4 Top Reasons to Have a Will

A will, or a last will and testament, can do so much good for your loved ones, but only if you have one executed before your death. A desire to do a will before your death will not help your loved ones at all. While a will is only part of a complete estate plan, it is an important one.


Here are my top 4 reasons to have a will:


Reason #1: Control


A will allows you to control the division of your property upon your death. You get to have the last word one last time. Isn't that great?! Without a will, your buddies at the legislature will have the last word as the probate court will look to the laws of intestate succession to decide who gets your stuff.


I don't know about you, but I'd be rolling over in my grave if I knew an estranged family member or someone I had little or no relationship with had legal ownership of my stuff. A will is especially important for unmarried couples or anyone who would like to give property to friends or charities. Without a will, your boyfriend/girlfriend, friends, or charities will receive nothing.


Reason #2: Conflict Avoidance


Conflict avoidance. A will can prevent family squabbles over your property. You can specify who gets what. Even if you think you don't have anything valuable to fight for, think again.


Value doesn't only mean cash value, it can mean sentimental value. Who will get your ukulele? Who will get grandma's ring? Who will get the family photo albums? A will can prevent unnecessary trouble and bad blood.


Reason #3: Guardianship for Minor Children


A will is the proper place to nominate a guardian for your minor children. You might think that if you die, your spouse will be left to care for your children, but what if he/she isn't? Your spouse could die with you or soon thereafter. If you both were to die, who would take care of your children? Would they end up in foster care? Perhaps, a family member will want to care for your children, but would you want that person to do so? Even if you wouldn't want that person to have your children, he/she can petition the court for guardianship.


On the other hand, assuming you would want that person to be your children's guardian. He/she would have to petition the court and this would entail court costs, attorney fees, time, and possible additional trauma for your children. Will the court confirm the guardian or will your children become wards of the state? Why take the chance?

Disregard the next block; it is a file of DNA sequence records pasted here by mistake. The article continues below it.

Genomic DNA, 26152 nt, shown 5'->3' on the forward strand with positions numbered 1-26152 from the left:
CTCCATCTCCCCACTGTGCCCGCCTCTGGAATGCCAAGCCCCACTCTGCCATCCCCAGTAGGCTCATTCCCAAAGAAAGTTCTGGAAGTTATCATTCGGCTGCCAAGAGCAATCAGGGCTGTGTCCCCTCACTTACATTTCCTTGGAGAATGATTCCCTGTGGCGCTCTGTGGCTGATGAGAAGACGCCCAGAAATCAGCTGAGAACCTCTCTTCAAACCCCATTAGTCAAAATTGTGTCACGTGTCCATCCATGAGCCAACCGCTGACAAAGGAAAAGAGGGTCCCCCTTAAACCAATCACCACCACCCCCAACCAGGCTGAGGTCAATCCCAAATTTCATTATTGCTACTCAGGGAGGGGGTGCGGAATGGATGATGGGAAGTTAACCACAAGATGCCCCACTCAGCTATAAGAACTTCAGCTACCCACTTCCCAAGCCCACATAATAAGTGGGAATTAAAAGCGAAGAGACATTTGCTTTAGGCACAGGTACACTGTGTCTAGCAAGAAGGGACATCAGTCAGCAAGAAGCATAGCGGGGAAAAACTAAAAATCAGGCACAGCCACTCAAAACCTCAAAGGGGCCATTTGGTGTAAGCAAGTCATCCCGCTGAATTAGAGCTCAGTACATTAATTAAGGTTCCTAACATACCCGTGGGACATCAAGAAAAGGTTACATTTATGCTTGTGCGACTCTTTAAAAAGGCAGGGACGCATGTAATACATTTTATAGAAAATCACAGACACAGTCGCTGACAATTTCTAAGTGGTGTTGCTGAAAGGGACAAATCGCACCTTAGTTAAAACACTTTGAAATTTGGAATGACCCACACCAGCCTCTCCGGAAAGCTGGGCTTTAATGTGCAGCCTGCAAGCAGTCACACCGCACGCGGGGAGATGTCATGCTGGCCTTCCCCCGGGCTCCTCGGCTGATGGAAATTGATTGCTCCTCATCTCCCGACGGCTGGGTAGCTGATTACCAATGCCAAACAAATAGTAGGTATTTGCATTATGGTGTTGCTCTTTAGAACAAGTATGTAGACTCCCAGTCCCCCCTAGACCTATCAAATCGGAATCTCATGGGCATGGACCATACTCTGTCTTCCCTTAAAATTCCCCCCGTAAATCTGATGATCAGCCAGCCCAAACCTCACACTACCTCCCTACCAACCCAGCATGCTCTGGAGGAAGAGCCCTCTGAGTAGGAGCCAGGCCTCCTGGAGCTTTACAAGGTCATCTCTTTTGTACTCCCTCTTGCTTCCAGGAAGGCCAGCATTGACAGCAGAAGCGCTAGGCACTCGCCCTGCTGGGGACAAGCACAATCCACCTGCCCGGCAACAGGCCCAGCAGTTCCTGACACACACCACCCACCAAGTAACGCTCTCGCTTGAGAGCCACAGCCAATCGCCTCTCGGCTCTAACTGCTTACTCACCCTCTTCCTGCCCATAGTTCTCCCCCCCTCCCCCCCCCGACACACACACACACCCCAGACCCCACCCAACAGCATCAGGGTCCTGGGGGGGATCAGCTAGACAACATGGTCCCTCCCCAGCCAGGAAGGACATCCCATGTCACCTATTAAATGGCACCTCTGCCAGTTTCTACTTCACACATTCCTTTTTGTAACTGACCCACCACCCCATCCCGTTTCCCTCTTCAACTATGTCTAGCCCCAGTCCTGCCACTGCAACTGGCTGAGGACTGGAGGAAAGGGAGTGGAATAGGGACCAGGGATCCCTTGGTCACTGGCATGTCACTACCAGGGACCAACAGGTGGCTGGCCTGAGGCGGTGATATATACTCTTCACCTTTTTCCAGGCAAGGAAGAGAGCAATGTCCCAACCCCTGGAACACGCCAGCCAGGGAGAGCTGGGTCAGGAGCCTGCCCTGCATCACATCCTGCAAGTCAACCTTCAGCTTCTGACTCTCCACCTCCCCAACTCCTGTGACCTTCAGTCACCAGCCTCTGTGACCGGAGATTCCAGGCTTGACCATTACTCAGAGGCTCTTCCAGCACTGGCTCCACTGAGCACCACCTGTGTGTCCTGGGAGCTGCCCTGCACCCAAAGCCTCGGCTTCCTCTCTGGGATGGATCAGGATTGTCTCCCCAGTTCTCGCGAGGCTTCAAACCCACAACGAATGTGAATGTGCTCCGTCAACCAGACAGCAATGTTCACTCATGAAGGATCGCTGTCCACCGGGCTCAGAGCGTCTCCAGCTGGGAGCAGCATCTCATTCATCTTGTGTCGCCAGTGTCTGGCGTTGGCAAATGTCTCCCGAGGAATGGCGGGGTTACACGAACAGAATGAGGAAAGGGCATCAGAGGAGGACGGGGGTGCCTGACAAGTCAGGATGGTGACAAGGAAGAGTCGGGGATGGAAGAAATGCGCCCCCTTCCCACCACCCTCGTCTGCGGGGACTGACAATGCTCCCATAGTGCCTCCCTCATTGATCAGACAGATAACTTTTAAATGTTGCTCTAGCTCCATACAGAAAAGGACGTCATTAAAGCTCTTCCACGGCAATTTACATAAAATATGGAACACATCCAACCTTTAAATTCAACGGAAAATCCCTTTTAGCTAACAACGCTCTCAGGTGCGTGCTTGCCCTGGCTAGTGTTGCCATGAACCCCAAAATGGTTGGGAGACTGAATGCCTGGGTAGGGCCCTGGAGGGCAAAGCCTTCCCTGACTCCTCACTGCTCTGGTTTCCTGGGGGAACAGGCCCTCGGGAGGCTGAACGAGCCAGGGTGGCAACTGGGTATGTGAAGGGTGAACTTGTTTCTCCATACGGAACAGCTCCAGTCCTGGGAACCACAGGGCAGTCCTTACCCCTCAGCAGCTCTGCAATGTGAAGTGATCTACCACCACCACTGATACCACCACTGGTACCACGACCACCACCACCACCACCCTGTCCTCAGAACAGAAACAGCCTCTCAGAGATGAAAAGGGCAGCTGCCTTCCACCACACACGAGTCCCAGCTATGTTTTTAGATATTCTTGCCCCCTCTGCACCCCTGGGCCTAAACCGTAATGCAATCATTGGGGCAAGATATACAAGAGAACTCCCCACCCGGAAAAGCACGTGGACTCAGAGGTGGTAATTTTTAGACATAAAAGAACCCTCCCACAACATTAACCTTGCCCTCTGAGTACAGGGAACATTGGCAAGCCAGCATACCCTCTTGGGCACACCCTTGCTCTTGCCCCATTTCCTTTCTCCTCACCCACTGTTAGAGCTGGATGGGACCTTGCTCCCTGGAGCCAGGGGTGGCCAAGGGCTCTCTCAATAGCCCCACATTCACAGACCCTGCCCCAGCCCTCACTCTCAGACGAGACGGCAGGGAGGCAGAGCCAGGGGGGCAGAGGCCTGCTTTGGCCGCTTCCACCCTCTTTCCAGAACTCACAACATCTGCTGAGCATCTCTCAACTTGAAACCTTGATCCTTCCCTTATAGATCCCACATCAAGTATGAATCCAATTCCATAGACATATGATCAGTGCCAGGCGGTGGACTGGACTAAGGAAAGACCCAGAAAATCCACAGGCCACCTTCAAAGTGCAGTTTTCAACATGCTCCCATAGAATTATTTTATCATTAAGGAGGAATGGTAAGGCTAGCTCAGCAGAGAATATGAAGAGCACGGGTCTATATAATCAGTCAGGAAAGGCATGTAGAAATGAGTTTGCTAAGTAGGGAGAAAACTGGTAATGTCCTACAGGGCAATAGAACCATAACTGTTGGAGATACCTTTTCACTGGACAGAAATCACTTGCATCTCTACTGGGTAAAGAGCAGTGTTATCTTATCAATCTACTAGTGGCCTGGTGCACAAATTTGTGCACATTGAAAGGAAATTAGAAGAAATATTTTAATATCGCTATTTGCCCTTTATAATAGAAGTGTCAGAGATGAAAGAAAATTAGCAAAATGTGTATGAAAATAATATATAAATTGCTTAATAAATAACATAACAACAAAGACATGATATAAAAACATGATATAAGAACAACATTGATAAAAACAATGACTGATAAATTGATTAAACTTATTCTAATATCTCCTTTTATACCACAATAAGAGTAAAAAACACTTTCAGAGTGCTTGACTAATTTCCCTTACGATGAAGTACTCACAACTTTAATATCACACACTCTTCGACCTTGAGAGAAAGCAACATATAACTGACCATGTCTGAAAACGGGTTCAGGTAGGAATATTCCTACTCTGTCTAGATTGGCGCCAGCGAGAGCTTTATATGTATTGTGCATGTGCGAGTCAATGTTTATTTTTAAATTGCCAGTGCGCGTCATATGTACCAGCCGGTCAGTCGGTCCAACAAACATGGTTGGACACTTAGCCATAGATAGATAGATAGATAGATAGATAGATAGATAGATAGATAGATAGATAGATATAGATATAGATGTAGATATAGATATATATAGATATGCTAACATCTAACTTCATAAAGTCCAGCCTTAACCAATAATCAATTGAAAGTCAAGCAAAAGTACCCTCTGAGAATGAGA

Reason #4: Executor or Personal Representative


Executor or personal representative. A will allows you to name a personal representative. The personal representative is responsible for wrapping up your affairs including paying debts, filing taxes, locating property, locating heirs, distributing property, etc.


This is a very important role and you should choose someone responsible and willing to take on the task while you can. Otherwise, the court will appoint someone for you, which could be one of your creditors.


The Bottom Line: Create a Will to Protect Your Legacy and Save Your Loved Ones From Stress


Contact Keoni - A Trusted Honolulu Estate Planning Lawyer


Don't let your legacy be sullied by heartache and strife. Create a will today to spare your loved ones the added grief that will surely come if you die without one. Contact our office today to get started.


To read more about guardianship for minor children:

Estate Planning for Children: Selecting a Guardian in Hawaii

Estate Planning for Young Parents


This article is a service of the Law Office of Keoni Souza, LLC, an estate planning law firm in Honolulu, Hawaii. We don’t just draft documents; we ensure you make informed and empowered decisions about life and death, for yourself and the people you love. That's why we offer a Family Wealth Planning Session, ™ during which you will get more financially organized than you’ve ever been before, and make all the best choices for the people you love. You can begin by contacting our office today to schedule a Family Wealth Planning Session and mention this article to find out how to get this $750 session at no charge.


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All information available on this website is for informational purposes only and is not legal advice. You should contact an attorney directly regarding your specific situation. The use of and access to this website or the transmission of information via email or through this website does not create an attorney-client relationship between the Law Office of Keoni Souza, LLC and any users or any other party. Transmission of information via email or through this website may not be secure, therefore confidentiality cannot be assumed.  By using this website or transmitting information via email or this website, the user agrees to this information being collected, stored, or transmitted to a third-party.

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